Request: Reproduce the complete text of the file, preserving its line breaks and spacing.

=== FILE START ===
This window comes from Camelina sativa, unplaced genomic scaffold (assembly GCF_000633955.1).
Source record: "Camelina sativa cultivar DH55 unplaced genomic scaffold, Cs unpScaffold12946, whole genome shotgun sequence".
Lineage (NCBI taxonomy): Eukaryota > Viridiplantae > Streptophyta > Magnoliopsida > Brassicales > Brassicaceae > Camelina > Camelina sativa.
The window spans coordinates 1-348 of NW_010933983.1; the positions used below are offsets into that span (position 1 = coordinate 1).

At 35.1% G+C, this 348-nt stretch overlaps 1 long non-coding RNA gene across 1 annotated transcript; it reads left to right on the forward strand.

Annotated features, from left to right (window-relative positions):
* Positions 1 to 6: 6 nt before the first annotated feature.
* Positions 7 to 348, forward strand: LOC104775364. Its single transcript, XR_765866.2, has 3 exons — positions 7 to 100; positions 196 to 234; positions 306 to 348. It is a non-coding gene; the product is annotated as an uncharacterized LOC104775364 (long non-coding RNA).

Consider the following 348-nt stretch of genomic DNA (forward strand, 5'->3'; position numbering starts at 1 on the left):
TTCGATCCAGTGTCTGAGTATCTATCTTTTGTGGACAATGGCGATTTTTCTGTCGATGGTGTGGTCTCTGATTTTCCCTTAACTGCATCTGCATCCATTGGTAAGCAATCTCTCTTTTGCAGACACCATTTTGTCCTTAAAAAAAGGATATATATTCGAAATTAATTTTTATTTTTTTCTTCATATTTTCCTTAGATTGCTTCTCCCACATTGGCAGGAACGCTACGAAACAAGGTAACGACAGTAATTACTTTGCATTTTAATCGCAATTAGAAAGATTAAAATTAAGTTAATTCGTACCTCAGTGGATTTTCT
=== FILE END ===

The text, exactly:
This window comes from Camelina sativa, unplaced genomic scaffold (assembly GCF_000633955.1).
Source record: "Camelina sativa cultivar DH55 unplaced genomic scaffold, Cs unpScaffold12946, whole genome shotgun sequence".
Lineage (NCBI taxonomy): Eukaryota > Viridiplantae > Streptophyta > Magnoliopsida > Brassicales > Brassicaceae > Camelina > Camelina sativa.
The window spans coordinates 1-348 of NW_010933983.1; the positions used below are offsets into that span (position 1 = coordinate 1).

At 35.1% G+C, this 348-nt stretch overlaps 1 long non-coding RNA gene across 1 annotated transcript; it reads left to right on the forward strand.

Annotated features, from left to right (window-relative positions):
* Positions 1 to 6: 6 nt before the first annotated feature.
* Positions 7 to 348, forward strand: LOC104775364. Its single transcript, XR_765866.2, has 3 exons — positions 7 to 100; positions 196 to 234; positions 306 to 348. It is a non-coding gene; the product is annotated as an uncharacterized LOC104775364 (long non-coding RNA).

Consider the following 348-nt stretch of genomic DNA (forward strand, 5'->3'; position numbering starts at 1 on the left):
TTCGATCCAGTGTCTGAGTATCTATCTTTTGTGGACAATGGCGATTTTTCTGTCGATGGTGTGGTCTCTGATTTTCCCTTAACTGCATCTGCATCCATTGGTAAGCAATCTCTCTTTTGCAGACACCATTTTGTCCTTAAAAAAAGGATATATATTCGAAATTAATTTTTATTTTTTTCTTCATATTTTCCTTAGATTGCTTCTCCCACATTGGCAGGAACGCTACGAAACAAGGTAACGACAGTAATTACTTTGCATTTTAATCGCAATTAGAAAGATTAAAATTAAGTTAATTCGTACCTCAGTGGATTTTCT